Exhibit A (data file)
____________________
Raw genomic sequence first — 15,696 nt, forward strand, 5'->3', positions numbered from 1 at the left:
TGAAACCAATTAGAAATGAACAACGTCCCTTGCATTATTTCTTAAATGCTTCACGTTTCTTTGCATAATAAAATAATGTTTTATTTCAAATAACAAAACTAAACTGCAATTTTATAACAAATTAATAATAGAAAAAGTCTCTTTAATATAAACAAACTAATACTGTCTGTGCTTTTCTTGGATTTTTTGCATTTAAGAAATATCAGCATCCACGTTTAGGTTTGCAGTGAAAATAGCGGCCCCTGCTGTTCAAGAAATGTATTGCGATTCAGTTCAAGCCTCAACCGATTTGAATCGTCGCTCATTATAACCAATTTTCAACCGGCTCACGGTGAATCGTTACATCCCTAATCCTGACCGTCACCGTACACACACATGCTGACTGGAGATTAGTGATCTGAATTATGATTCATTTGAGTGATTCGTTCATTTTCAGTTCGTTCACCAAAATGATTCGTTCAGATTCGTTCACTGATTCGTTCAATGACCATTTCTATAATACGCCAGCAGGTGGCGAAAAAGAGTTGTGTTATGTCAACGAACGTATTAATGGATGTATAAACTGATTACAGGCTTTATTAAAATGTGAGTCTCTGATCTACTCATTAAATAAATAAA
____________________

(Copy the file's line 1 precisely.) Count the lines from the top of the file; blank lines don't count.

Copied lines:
Raw genomic sequence first — 15,696 nt, forward strand, 5'->3', positions numbered from 1 at the left: